T.S. Misra, J.
1. This is an application under Rule 3 of Order 23 of the Code of Civil Procedure for recording the compromise and deciding the second appeal as well as the cross-objection in terms of the conditions of the compromise. This application has been signed by Shobha Ram, the appellant, as well as his counsel. It has also been signed by one Safaruddin, special attorney of Inamul Haq, and by the counsel for the respondent. The application was sent to thecourt below for verification. There an objection was filed that Safaruddin had no authority to compromise the matter on behalf of Inamul Haq. It appears that an application for amendment of the compromise petition was also filed. Consequently the Additional Civil Judge sent back the whole record to this Court. The said application for amendment was dismissed by this Court on 6th April 1973. On that date Sri Faujdar Rai, learned Counsel for the respondent, stated that the alleged compromise is not lawful. He prayed for and was allowed one month's time to file objections and affidavit. On 7th May, 1973, a counter-affidavit of Shidulnnisa, the wife of the respondent, was filed. The appellant has filed a rejoinder affidavit. Thereafter supplementary counter-affidavit and rejoinder affidavit were also filed.
2. The respondent is residing in Brunei, beyond Singapur, to earn his livelihood. He is the owner of the shop in dispute. The defendant appellant was the tenant in that shop. The suit, which has given rise to this appeal, was filed by the respondent for the ejectment of the appellant from that shop. That suit was decreed by the trial court. On appeal the decree for ejectment of the defendant from the shop in suit was maintained. The decree with regard to other matters was partly modified. Against that decision the defendant preferred this second appeal and the plaintiff filed a cross abjection. During the pendency of the appeal and the cross objection the aforesaid compromise petition was filed on 29th August 1972.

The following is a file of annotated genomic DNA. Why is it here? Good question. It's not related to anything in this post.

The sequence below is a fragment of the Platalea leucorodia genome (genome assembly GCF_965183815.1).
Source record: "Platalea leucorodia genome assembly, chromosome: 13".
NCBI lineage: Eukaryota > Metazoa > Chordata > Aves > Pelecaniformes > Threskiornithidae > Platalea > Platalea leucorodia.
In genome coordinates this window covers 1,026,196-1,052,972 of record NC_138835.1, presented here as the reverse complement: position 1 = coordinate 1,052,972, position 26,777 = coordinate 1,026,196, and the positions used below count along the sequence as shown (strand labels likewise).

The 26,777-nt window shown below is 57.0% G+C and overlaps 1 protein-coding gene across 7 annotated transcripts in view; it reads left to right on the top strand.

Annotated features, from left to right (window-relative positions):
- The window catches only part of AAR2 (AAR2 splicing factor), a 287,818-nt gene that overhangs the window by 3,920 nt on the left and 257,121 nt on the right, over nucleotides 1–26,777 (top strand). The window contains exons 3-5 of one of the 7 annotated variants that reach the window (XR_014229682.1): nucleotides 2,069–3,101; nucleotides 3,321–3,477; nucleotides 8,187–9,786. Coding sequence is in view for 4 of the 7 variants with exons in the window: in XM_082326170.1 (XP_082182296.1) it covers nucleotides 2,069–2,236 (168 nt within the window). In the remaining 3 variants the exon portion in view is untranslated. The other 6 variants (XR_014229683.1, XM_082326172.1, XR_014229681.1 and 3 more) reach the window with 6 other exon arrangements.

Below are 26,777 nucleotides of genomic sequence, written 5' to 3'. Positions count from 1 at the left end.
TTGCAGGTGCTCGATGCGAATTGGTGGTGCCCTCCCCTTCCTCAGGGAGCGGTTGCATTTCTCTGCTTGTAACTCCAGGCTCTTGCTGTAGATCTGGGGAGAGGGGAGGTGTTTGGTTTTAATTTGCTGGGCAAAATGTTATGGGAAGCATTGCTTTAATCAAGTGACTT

3. It is not disputed that the respondent had executed a power of attorney in favour of his son-in-law, Safaruddin. In para 7 of the counter affidavit it is stated that Safaruddin by a letter threatened the respondent that he would join the appellant if he was not paid immediately by the respondent. However, the respondent did not pay any heed to the illegal demand of Safaruddin. In para 8 of the counter-affidavit it is stated that the said Safaruddin in collusion with the appellant and against the interest of the respondent and without his consent filed a compromise application in the second appeal through another counsel appointed by Safaruddin. In para 9 of the counter-affidavit it is stated that neither the respondent nor his wife knew about the aforesaid compromise when it was filed in the Court. Again, in para 11 of the counter-affidavit it is stated that the compromise filed by Safaruddin is against the interest of respondent and has been filed by him in collusion with the appellant and that Safaruddin did not consult the respondent or his wife for filing the compromise. Paragraph 7 of the rejoinder-affidavit is in reply to paragraph No. 8 of the counter-affidavit. In this paragraph of the rejoinder-affidavit the allegation regarding collusion is not repudiated. Similarly in para 10 of the rejoinder-affidavit, which is in reply to paragraph No. 11 of the counter-affidavit, the allegation regarding collusion is not repudiated. What the appellant alleges is that the compromise in question is a lawful compromise and if the respondent is aggrieved by it his remedy is only by way of a separate suit.